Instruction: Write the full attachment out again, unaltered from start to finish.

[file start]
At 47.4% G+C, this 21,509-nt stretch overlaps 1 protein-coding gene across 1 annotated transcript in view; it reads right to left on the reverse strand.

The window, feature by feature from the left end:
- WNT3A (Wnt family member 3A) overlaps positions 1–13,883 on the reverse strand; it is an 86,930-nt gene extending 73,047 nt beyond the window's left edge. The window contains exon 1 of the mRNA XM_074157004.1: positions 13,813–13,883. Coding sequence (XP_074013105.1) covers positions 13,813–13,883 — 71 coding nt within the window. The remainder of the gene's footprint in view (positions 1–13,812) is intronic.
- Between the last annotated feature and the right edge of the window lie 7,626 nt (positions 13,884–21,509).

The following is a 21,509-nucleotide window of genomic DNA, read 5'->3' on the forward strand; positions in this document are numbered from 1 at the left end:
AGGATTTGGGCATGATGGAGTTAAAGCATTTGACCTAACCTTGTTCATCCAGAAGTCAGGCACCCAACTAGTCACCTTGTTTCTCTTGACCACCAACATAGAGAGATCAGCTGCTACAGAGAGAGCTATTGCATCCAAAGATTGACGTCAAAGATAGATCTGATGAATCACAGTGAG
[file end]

At 47.4% G+C, this 21,509-nt stretch overlaps 1 protein-coding gene across 1 annotated transcript in view; it reads right to left on the reverse strand.

The window, feature by feature from the left end:
- WNT3A (Wnt family member 3A) overlaps positions 1–13,883 on the reverse strand; it is an 86,930-nt gene extending 73,047 nt beyond the window's left edge. The window contains exon 1 of the mRNA XM_074157004.1: positions 13,813–13,883. Coding sequence (XP_074013105.1) covers positions 13,813–13,883 — 71 coding nt within the window. The remainder of the gene's footprint in view (positions 1–13,812) is intronic.
- Between the last annotated feature and the right edge of the window lie 7,626 nt (positions 13,884–21,509).

The following is a 21,509-nucleotide window of genomic DNA, read 5'->3' on the forward strand; positions in this document are numbered from 1 at the left end:
AGGATTTGGGCATGATGGAGTTAAAGCATTTGACCTAACCTTGTTCATCCAGAAGTCAGGCACCCAACTAGTCACCTTGTTTCTCTTGACCACCAACATAGAGAGATCAGCTGCTACAGAGAGAGCTATTGCATCCAAAGATTGACGTCAAAGATAGATCTGATGAATCACAGTGAG